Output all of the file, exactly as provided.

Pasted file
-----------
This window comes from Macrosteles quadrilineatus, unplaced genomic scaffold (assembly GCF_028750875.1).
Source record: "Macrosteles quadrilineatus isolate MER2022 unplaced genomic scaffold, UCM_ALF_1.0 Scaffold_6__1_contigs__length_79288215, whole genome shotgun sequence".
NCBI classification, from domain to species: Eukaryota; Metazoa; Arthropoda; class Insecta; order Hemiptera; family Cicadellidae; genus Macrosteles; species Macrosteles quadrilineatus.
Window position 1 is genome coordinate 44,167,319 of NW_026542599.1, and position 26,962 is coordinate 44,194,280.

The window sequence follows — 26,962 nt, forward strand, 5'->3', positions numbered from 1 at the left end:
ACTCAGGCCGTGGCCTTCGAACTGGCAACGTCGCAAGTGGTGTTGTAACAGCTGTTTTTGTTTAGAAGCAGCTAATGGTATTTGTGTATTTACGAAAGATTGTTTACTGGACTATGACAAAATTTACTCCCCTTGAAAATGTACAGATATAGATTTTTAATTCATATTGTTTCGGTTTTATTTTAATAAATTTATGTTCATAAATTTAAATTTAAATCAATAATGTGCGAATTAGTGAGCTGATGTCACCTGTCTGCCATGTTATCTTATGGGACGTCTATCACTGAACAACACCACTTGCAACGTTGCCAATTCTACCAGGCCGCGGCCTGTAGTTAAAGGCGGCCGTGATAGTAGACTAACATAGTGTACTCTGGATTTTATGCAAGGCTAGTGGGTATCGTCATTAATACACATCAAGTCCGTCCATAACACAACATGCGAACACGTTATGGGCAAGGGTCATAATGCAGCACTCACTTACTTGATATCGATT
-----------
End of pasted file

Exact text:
This window comes from Macrosteles quadrilineatus, unplaced genomic scaffold (assembly GCF_028750875.1).
Source record: "Macrosteles quadrilineatus isolate MER2022 unplaced genomic scaffold, UCM_ALF_1.0 Scaffold_6__1_contigs__length_79288215, whole genome shotgun sequence".
NCBI classification, from domain to species: Eukaryota; Metazoa; Arthropoda; class Insecta; order Hemiptera; family Cicadellidae; genus Macrosteles; species Macrosteles quadrilineatus.
Window position 1 is genome coordinate 44,167,319 of NW_026542599.1, and position 26,962 is coordinate 44,194,280.

The window sequence follows — 26,962 nt, forward strand, 5'->3', positions numbered from 1 at the left end:
ACTCAGGCCGTGGCCTTCGAACTGGCAACGTCGCAAGTGGTGTTGTAACAGCTGTTTTTGTTTAGAAGCAGCTAATGGTATTTGTGTATTTACGAAAGATTGTTTACTGGACTATGACAAAATTTACTCCCCTTGAAAATGTACAGATATAGATTTTTAATTCATATTGTTTCGGTTTTATTTTAATAAATTTATGTTCATAAATTTAAATTTAAATCAATAATGTGCGAATTAGTGAGCTGATGTCACCTGTCTGCCATGTTATCTTATGGGACGTCTATCACTGAACAACACCACTTGCAACGTTGCCAATTCTACCAGGCCGCGGCCTGTAGTTAAAGGCGGCCGTGATAGTAGACTAACATAGTGTACTCTGGATTTTATGCAAGGCTAGTGGGTATCGTCATTAATACACATCAAGTCCGTCCATAACACAACATGCGAACACGTTATGGGCAAGGGTCATAATGCAGCACTCACTTACTTGATATCGATT